Hamlin’s career changes from the pulpit to politics


When Ridgeland Alderman Wes Hamlin was in college and imagined what his future might be like, he saw himself in the pulpit, not in politics.

However, over the years, Hamlin saw a shift in his career choice, partly thanks to his circumstances and the influence of family members. He went on to become Ridgeland’s youngest alderman.

Hamlin was born and raised in the Jackson area. While attending school at Mississippi College, he got a call from Church of the Highlands in Ridgeland to come and be the youth pastor back when the church was getting started.

“Once I got up here, I have lived here ever since,” Hamlin said of his move to Ridgeland.

He earned his degree in Christian studies from Mississippi College, and then in ’05 he moved to New Orleans for seminary.

“Then, Hurricane Katrina hit, and I lost everything,” Hamlin said. “Because the seminary was located near the ninth ward and it just flooded. My dorm was on first floor. So, I moved back to Ridgeland and started over.”

He still attends the Church of the Highlands, but Hamlin’s goal at that time was to become a pastor.

He was married in ’07, and when his wife left, she took with her his chance of holding leadership in the church.

It was during this time that Linda Davis, the former Ward 6 alderman, reached out to him when she decided not to run for reelection.

“She called one day out of the blue,” he said. “I thought, well this is my chance. After I got elected, I found out I was the youngest alderman Ridgeland has ever had. And now I’ve been doing this for 10 years.”

Around this time is when Hamlin and his brother began their business, Preferred Linen.

His brother was a route driver for a linen service for years. When the company closed its doors, he and his brother opened a similar business thanks to his brother’s connections from his time as a route driver.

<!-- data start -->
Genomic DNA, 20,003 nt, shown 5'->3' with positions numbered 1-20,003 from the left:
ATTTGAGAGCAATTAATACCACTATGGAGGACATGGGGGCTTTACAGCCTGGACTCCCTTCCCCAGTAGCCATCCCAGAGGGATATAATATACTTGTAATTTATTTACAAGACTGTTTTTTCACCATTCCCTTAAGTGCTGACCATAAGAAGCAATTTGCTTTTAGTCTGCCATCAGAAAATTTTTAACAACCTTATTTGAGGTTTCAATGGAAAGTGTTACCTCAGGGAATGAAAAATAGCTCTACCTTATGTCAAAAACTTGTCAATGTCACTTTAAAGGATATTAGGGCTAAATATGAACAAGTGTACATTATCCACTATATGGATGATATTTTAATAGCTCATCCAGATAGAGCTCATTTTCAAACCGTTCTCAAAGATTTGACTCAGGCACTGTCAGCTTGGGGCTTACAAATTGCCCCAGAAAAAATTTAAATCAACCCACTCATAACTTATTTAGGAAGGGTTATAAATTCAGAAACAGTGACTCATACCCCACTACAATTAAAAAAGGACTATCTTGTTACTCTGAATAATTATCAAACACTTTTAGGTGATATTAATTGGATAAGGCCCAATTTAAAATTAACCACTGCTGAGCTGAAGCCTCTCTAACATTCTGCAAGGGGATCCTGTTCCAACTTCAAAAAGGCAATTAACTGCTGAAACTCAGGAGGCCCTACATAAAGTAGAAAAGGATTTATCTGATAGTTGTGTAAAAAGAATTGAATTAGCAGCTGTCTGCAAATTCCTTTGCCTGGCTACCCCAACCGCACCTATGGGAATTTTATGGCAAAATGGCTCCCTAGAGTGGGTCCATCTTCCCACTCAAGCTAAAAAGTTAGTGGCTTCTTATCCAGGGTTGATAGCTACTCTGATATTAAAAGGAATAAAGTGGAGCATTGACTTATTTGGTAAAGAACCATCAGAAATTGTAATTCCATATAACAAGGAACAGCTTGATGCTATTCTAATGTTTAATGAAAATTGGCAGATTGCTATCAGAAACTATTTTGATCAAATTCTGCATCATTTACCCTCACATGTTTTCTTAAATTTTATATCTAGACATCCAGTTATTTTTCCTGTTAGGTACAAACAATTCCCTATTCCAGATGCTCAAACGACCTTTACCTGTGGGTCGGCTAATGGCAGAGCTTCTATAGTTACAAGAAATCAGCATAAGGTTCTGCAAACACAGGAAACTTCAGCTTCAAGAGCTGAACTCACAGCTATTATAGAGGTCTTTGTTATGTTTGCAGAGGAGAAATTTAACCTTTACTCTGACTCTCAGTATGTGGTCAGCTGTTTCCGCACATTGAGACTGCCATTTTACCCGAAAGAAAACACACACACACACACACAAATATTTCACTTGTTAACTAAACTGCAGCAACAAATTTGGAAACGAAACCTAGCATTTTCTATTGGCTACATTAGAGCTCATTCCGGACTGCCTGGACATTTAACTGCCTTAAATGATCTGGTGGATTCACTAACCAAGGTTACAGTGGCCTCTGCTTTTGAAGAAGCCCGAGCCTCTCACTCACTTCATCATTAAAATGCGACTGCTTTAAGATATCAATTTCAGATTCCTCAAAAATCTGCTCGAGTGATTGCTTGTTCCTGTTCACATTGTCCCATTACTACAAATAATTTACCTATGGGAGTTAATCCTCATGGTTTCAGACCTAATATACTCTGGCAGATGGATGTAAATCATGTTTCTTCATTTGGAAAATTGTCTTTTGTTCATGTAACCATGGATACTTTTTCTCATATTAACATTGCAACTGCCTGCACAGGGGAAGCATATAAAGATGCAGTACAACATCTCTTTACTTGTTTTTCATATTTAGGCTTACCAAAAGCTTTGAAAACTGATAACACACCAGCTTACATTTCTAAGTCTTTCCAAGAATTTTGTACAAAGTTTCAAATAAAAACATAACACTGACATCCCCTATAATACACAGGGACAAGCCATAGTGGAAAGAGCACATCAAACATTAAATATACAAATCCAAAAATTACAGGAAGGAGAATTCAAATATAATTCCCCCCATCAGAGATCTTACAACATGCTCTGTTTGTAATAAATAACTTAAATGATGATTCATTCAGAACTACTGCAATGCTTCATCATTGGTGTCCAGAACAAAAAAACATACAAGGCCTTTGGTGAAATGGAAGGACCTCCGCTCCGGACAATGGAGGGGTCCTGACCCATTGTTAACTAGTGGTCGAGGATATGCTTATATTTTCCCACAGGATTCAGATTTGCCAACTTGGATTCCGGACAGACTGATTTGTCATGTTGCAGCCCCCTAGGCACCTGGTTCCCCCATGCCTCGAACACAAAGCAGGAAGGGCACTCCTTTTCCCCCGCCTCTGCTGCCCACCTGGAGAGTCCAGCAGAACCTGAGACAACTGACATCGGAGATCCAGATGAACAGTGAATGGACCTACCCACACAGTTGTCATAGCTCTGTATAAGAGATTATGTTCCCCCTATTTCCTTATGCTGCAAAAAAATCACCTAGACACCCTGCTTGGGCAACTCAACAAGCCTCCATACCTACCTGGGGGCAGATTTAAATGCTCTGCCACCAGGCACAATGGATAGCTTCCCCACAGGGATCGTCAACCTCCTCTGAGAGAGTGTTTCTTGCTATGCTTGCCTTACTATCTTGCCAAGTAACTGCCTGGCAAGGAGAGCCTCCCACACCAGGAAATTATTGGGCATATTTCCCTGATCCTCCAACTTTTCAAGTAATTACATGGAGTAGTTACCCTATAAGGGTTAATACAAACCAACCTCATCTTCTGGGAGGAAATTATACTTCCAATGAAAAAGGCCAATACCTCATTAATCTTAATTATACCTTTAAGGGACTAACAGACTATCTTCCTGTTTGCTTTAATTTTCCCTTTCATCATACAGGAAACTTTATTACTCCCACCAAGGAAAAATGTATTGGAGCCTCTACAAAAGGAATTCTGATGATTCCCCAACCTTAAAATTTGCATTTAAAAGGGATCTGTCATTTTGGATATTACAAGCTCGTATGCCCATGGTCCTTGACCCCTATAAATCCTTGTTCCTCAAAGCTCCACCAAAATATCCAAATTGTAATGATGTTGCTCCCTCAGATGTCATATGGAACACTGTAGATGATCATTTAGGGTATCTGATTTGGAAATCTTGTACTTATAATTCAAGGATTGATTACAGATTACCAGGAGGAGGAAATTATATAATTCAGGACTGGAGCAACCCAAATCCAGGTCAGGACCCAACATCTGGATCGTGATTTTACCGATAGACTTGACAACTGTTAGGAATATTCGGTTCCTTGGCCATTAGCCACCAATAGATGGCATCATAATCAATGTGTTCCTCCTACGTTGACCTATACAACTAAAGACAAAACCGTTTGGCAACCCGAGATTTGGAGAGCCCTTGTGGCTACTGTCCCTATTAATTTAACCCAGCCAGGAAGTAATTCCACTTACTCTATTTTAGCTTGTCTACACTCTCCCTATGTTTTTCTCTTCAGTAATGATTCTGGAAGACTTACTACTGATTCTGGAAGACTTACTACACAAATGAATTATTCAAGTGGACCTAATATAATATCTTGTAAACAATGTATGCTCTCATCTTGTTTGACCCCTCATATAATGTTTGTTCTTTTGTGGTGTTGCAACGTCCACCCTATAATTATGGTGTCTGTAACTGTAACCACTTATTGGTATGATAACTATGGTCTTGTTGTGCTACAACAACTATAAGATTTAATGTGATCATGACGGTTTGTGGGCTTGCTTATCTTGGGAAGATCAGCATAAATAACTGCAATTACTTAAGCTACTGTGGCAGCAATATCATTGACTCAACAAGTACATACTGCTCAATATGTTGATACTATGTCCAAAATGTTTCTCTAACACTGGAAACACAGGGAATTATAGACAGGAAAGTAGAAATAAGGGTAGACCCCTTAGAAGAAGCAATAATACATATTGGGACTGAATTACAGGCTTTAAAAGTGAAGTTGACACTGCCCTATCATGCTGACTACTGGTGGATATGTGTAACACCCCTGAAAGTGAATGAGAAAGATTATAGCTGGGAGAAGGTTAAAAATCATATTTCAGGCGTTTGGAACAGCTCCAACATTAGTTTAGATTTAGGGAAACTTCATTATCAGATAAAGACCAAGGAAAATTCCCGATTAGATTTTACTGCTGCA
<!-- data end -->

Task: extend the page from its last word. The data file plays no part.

“I looked at that as an answer to my prayers,” Hamlin said of the new opportunities. “I immediately started campaigning and it got my mind focused in a different direction. It opened up a new avenue for new friends. I have a heart for the city and wanted to be a part in moving it forward in the future. The opportunity came at the right time.”

Hamlin said those few years were a rollercoaster emotionally, but what came after was an answer to his prayers.


He grew up with an interest in politics, thanks to two of his uncles.

“My uncle, John Reeves, was in the state house for like 24 years,” he said. “So, growing up, when I was in junior high and high school, I would help him with his campaigns. He was the representative in the south Jackson area, and I would go door-to-door and help out with his campaigns.”

This is what first fostered Hamlin’s interest in government and politics, and it is also what made him jump at the chance when Davis called.

“I always said, if I ever see an opening in government, I might do it,” he said.

He had another uncle who made an impact on his decision to pursue an elected position.

“He was a big influence on me too,” he said. “He was never in an elected position, but he was head of the Tea Party when it first started. He always encouraged me to run and was really a big influence.”

After his uncle’s death, Hamlin considered leaving his position.

“It was dirty, dirty politics,” he said. “After he committed suicide, I actually just thought about getting out. It affected me a lot. But I decided to stay with it, because I enjoy it, and I love the city of Ridgeland. I feel like I’m carrying on his legacy in a way.”

Hamlin said the biggest issue he has been a part of since he has been elected has been the Costco debate.

“What I am most proud of is this whole Costco thing,” he said. “It’s so crucial to the city of Ridgeland. With all the pressure and negativity that came along with it, it would have been easier to go against it. But I was elected to make decisions that are good for the city of Ridgeland.”

Hamlin lives in Ridgeland with his wife Samantha and son Kayden.

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